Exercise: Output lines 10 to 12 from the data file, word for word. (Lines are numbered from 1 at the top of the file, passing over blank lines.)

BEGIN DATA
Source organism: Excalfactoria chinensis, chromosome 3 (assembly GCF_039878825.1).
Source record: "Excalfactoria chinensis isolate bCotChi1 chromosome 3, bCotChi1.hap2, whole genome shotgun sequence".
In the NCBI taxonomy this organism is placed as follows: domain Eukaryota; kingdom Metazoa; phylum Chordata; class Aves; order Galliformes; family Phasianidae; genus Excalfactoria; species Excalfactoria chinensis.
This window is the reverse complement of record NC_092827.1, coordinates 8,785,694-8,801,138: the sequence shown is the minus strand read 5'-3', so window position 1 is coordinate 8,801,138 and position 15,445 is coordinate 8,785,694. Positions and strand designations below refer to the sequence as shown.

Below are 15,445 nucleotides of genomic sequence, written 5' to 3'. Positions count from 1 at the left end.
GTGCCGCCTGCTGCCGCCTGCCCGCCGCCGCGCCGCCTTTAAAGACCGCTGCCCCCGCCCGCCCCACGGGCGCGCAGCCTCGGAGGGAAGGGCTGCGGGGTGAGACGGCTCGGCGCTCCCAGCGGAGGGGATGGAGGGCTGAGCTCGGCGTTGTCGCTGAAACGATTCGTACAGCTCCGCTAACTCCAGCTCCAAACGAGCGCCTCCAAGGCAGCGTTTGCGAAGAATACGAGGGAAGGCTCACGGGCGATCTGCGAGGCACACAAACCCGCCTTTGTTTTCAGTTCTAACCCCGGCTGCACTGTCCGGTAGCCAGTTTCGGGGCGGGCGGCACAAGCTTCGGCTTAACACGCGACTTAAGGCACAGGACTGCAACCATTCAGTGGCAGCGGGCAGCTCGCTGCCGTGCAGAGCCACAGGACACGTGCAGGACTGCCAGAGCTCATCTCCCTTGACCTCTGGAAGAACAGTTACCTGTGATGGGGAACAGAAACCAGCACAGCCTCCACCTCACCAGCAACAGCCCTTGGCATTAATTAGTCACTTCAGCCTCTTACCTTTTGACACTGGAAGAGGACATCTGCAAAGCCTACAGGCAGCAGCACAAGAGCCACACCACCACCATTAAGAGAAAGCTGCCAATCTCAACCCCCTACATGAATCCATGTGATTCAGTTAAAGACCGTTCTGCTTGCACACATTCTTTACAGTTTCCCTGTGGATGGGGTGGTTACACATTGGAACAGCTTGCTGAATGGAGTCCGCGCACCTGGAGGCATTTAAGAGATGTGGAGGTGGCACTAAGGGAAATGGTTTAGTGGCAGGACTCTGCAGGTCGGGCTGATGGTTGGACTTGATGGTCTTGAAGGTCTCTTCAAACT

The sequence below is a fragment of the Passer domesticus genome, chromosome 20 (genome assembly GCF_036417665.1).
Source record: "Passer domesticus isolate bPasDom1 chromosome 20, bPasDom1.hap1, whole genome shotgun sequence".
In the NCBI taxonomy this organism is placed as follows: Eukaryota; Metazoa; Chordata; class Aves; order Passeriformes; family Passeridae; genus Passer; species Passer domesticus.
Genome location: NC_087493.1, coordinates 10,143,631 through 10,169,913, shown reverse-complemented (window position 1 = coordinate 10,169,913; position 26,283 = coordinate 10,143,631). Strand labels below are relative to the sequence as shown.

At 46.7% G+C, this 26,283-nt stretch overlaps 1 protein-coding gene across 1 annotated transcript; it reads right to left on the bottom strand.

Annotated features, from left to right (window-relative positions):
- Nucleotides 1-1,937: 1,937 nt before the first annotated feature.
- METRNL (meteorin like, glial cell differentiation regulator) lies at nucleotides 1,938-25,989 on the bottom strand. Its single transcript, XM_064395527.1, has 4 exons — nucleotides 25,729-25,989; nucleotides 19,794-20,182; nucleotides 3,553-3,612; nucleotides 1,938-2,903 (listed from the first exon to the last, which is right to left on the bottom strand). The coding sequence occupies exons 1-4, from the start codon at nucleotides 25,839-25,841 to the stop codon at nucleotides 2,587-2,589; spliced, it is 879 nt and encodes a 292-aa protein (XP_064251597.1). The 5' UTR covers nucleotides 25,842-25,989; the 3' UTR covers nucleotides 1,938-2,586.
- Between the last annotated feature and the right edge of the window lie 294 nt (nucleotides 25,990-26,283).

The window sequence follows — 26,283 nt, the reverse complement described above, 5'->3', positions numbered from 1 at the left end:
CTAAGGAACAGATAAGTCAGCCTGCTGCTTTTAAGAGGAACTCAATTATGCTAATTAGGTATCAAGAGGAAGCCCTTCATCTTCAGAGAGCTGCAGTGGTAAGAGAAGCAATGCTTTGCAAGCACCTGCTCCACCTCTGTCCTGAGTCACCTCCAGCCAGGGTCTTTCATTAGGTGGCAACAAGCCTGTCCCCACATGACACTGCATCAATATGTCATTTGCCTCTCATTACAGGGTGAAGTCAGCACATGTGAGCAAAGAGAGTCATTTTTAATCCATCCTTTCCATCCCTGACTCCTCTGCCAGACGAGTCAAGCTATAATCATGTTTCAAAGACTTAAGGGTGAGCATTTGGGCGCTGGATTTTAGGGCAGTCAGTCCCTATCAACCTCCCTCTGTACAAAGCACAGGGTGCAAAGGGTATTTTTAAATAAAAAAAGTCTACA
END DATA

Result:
Genome location: NC_087493.1, coordinates 10,143,631 through 10,169,913, shown reverse-complemented (window position 1 = coordinate 10,169,913; position 26,283 = coordinate 10,143,631). Strand labels below are relative to the sequence as shown.

At 46.7% G+C, this 26,283-nt stretch overlaps 1 protein-coding gene across 1 annotated transcript; it reads right to left on the bottom strand.

Annotated features, from left to right (window-relative positions):